There has been much written about the life and death of Ken Lay since he passed away. I have long made it a point not to sit in judgment of others as it is very difficult to properly connect the dots from afar. It is my belief that there are indeed at least two sides to every story and that what often times appears in the media as hard news can actually be editorial commentary that may or may not portray the reality of a given situation. Furthermore, just knowing someone who knows someone will rarely even provide you with accurate information relating to the actual events of a situation especially one veiled in controversy.

Regardless of how you feel about Mr. Lay I was truly disheartened at many of the things that I read relating to his death. He was after all more than a businessman he was a human being who was a husband, father, grandfather, church member and was active in his community. I always find it tragic when people’s lives are reduced to gossip and innuendo. Humans are imperfect creatures and I have yet to come across any business leader who can’t rattle off several decisions that they wish they hadn’t made. It just so happens that some mistakes are more public than others and for most people it is much easier to point the finger at those who have been in the spotlight rather than to deal with their own private indiscretions.

OK, I’ll climb down from my soap box for a moment and provide you with the perspective of others. I’ve read several different pieces written about Mr. Lay over the past several years, but I believe the following three individuals cover the topic at hand from every angle. While the comments below specifically address the life of Ken Lay, I would encourage you to take a step back and read the following commentary with the bigger picture in mind As you read the following comments think about your perspective on people as well as about how you choose to view life in general:

Comment #1, obviously written by a critic of Mr. Lay:

“Lay had recently been convicted of a plethora of felonies, and was staring at the realization that he would most likely be spending the rest of his life in jail. Obviously, this news makes that scenario moot, and I’m sure that there are numerous lawyers, jurors, and reporters who feel like they just wasted a good chunk of their lives during the recent trials.

The mainstream media seems to be flirting with turning Kenny-Boy into a martyr, almost portraying him as the victim of a stressful trial and prosecution. I believe this to be total crap. Whether Lay knew about every single corrupt practice at Enron or not, and I believe that he did, his company screwed over a ton of people, and as the head of the corporation the blame must fall on his shoulders. His rise from very poor beginnings in my home state, graduating from my alma mater, and eventually becoming the head of a major energy company are certainly commendable and impressive. The downfall of that fraudulent and crooked company, however, was criminal, and Lay deserved everything that he got. It’s a damn shame that he’s dead, because seeing him led away to prison might have given those that were burned by his sham of a company some peace.”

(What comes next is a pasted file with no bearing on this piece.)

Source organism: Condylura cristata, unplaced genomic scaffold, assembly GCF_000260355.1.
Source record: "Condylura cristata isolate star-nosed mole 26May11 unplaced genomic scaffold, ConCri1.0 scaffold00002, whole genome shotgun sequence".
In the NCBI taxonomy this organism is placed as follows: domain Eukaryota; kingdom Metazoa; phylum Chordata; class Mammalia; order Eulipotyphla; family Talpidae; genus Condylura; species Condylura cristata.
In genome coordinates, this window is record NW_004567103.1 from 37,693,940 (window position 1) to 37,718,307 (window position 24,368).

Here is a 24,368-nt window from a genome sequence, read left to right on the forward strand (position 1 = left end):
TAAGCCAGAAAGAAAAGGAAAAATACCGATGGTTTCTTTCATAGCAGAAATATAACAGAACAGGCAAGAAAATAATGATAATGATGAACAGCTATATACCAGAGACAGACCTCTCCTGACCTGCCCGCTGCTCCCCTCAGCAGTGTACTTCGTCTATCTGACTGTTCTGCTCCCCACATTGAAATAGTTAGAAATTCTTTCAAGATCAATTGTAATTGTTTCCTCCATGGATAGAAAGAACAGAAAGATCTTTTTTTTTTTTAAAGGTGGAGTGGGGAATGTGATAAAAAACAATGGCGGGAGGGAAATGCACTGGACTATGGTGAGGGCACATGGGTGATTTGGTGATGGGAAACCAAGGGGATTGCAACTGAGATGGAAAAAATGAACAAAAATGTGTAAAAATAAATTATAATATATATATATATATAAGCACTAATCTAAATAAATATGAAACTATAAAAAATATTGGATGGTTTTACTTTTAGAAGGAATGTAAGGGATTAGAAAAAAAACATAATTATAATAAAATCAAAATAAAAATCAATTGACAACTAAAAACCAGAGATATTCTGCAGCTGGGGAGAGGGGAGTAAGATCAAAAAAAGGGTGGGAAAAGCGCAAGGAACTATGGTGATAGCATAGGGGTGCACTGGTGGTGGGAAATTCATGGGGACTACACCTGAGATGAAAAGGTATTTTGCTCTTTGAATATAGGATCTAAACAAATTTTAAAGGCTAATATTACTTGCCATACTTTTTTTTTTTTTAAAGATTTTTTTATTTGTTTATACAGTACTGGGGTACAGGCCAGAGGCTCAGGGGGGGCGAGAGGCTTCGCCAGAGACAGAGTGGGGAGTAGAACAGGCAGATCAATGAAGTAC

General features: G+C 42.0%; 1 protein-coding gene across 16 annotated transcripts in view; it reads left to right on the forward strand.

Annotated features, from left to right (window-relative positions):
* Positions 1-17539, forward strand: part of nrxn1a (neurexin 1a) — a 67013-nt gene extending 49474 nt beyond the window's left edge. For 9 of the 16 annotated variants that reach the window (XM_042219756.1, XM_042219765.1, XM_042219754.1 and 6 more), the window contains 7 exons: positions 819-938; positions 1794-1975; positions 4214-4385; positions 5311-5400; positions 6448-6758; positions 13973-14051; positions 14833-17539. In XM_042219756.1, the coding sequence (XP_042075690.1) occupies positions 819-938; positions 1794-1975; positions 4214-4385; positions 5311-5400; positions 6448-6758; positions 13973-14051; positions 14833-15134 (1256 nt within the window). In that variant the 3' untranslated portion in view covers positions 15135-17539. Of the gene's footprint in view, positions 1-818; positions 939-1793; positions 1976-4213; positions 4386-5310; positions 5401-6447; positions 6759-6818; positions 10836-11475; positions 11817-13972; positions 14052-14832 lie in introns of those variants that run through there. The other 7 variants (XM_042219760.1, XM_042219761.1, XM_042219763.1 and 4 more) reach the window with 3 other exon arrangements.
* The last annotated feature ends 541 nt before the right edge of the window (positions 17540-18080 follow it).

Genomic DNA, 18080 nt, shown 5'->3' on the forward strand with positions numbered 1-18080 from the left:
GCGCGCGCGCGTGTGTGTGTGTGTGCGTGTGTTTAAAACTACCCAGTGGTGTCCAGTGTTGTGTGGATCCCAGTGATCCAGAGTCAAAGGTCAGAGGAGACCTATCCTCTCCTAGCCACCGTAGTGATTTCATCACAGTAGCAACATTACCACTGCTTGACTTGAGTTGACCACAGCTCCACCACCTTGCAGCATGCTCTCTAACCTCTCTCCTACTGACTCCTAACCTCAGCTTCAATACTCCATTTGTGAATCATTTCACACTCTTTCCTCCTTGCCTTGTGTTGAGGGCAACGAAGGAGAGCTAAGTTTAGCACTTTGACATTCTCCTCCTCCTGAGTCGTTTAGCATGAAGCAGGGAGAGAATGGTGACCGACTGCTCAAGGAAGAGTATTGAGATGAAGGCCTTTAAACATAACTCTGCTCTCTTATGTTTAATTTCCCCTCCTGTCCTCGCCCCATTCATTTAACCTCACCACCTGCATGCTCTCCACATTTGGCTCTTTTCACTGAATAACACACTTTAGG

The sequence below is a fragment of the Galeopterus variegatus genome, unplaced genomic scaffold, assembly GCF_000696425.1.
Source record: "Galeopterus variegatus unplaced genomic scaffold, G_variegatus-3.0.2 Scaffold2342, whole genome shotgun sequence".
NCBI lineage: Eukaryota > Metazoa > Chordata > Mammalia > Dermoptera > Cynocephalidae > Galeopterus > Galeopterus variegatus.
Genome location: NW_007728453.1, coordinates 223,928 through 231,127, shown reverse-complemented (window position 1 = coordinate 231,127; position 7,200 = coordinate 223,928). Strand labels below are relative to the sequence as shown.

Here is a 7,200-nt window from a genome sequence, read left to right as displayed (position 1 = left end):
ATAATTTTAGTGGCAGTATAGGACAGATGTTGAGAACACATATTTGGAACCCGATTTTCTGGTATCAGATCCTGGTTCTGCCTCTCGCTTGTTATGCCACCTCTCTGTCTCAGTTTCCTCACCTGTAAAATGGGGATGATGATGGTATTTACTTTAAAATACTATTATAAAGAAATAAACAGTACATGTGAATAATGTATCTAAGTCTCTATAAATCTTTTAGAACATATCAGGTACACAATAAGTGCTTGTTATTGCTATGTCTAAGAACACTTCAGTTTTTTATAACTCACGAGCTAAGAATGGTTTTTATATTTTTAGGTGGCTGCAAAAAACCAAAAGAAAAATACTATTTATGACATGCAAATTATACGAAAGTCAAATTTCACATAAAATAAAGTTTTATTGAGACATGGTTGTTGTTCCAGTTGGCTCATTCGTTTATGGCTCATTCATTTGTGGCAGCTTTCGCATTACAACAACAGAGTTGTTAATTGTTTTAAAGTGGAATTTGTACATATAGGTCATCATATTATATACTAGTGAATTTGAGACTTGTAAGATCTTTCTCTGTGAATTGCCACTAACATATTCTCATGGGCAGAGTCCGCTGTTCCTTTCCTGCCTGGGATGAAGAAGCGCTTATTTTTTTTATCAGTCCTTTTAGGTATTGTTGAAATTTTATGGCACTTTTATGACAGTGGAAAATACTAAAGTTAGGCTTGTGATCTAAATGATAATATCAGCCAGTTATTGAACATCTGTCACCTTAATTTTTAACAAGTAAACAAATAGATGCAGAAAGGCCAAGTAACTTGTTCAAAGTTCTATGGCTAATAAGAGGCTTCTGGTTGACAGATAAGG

Comment #2, obviously written by someone who knew and respected Mr. Lay that provides the flip side of opinion #1 above:

“Ken Lay was a deacon at FMC Houston. There he chose to serve the homeless communion each Sunday. There he befriended the poor. There he gave money for food, clothing, and shelter. His gifts were with his heart. People who knew this gentle man would not recognize him by the media’s descriptions.

Ken returned to Enron to save the company from problems. He did not know Andy Fastow, the CFO was lying to investors with creative accounting. Why would he come back to a company he founded and take up and put on the mantle of a conspiracy that outdated him? Ken had a margin call an order from the bank to sell his Enron stock, because of declining capital value. That is why he sold the stock. Ken believed in the company, believed what Fastow was telling him.

Please go to Ken Lay and read the court transcripts, and view the meetings in which he is accused of touting Enron stock to investors. In those meetings he is straightforward, honest, and tells the accounting dept. “Vanilla is just fine ” meaning as I come back to lead, we need no creative accounting. Please don’t take your view of Ken from newspaper reports and a jury that did not understand finance.”

Comment #3, this opinion taken from the New York Times and falls somewhere between comments 1 & 2 above:

“Mr. Lay was fairly convicted of his crimes, but he was also a father and grandfather, whose family mourns his passing. He was headed for the penitentiary, but that did not have to be the end for him. He would have had an opportunity to use his personal skills to help other prisoners. And at 64 years, he might have had another shot at that third act after all. Michael Milken has devoted much of his resources to medical research since serving his sentence. What Ken Lay might have done we will never know. Chances are it would have been interesting.”

OK, back-up on my soap box…Wrongdoing is certainly wrongdoing and good intentions don’t justify deviant behavior. That being said, experience tells me that there is probably some truth in all of the above statements, but the bigger issue is not how we feel about Mr. Lay, but how we treat other individuals in general during both the best of times and in worst of times. Don’t allow yourself to be a fair weather friend or a gossip Rather understand that most of us are not privy to the inner thoughts of others and their motivations. We need to keep in mind that all people make mistakes and that mistakes don’t necessarily make you evil they just make you human.